What’s up with ASH?
Action on Smoking and Health (ASH) in their 2008 report draw attention to a well-known but nonetheless shocking fact:
Products which are known to kill one in every two of their life-long users are available for sale in shops throughout the land.
What to do about this scandalous situation? The obvious thing they dismiss:
As banning tobacco products is not an option, the very best that tobacco control can do is to reduce the harm that tobacco inflicts on smokers…
Why is banning tobacco products not an option?
I wrote and asked them and got a reply from their Information Manager. The gist of it was that since currently (June 2016) about nine million people in the UK smoke, ‘It would therefore be extremely problematic to ban a substance that is used by so many people.’
It seems to me, that difficult though it might be, the fact that so many people in the UK smoke, is a reason for banning tobacco products, not a reason for not banning them.
Nonetheless, she puts forward another reason to try to justify not banning tobacco: the apparent success of other anti-smoking measures (high taxation, bans on smoking in public places, health education campaigns, discouraging children from smoking, etc.) which they believe has resulted in only 4 per cent of children aged 11 to 15 in the UK now being regular smokers. So that’s all right then. But it should not be forgotten that the reason for this is because about 207,000 children start smoking every year in the UK, according to ASH.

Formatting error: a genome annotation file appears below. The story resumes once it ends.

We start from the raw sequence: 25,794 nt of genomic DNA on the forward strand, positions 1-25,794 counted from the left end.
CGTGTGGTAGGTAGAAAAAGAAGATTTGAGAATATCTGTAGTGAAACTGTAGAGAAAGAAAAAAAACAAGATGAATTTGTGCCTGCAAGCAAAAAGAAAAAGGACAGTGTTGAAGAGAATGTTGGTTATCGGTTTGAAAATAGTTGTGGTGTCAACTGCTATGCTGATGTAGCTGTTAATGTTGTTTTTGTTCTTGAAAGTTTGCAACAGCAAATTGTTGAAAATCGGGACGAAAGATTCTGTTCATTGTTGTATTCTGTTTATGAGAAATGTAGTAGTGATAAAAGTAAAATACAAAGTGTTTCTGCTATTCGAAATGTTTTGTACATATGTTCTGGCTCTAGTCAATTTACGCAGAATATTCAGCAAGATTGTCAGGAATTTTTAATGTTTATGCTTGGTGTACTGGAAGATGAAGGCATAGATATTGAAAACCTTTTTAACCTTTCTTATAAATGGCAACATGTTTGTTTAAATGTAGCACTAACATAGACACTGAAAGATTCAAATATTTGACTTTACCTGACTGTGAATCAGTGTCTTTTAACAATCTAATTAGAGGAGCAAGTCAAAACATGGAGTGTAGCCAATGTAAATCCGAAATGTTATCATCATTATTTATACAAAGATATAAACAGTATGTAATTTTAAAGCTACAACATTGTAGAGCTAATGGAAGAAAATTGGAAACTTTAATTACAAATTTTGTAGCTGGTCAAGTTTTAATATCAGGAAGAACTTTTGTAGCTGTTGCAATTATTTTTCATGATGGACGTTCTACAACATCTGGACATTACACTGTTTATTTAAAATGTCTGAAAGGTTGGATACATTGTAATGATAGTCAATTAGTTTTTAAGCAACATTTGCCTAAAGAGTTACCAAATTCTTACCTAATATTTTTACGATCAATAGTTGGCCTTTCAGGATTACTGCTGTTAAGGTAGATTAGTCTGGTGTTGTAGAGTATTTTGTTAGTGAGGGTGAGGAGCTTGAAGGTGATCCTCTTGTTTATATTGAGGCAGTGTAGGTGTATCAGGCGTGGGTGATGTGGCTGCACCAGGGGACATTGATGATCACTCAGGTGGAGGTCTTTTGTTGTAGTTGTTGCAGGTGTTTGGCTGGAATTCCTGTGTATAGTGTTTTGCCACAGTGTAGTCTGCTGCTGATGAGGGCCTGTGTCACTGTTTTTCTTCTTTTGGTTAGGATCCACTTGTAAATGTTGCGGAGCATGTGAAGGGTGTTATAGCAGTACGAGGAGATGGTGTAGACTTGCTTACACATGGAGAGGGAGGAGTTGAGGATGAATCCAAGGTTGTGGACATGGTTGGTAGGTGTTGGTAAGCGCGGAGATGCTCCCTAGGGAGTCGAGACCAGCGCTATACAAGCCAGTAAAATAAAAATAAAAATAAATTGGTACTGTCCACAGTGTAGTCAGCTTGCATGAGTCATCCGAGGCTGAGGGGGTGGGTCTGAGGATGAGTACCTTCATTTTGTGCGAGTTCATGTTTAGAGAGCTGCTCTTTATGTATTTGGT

Let’s look at this problem from the perspective of an editorial in The British Medical Journal (4 June 2016) titled ‘What comes after standardised packaging for tobacco?’ One of the main reasons for standardised packaging was protect children from starting to smoke.
This measure was enforced in Australia in 2012, since when smoking prevalence has fallen from 19.4% to 17.2%, but we are told standardised packaging may be responsible for only about 0.6% of this fall. We are also reminded that in the UK, ‘Although the prevalence of smoking has been falling by nearly 0.7 percentage points a year and is now under 19%, there are still nine million smokers in the UK’, as ASH acknowledges.
If this rate of reduction of smoking prevalence is sustained, it will take over twenty-seven years until there are no smokers left in the UK. And how many people will smoking kill in the meantime?
I submit we cannot not wait that long. Further, in my view it is immoral to let Big Tobacco carry on selling a poisonous – often lethal – product and do nothing to try and close down the tobacco factories.
Why is it that the Tobacco Controllers, including ASH, apparently regard tobacco as here to stay? Do they think there will be riots in the streets if there were moves to ban it? Are they afraid this would drive tobacco underground? And that if would matter if it did? The only result would be a huge reduction in the number of smokers.
As for those who might feel unable to cope with enforced withdrawal, salvation is at hand in the form of e-cigarettes!
Text © Gabriel Symonds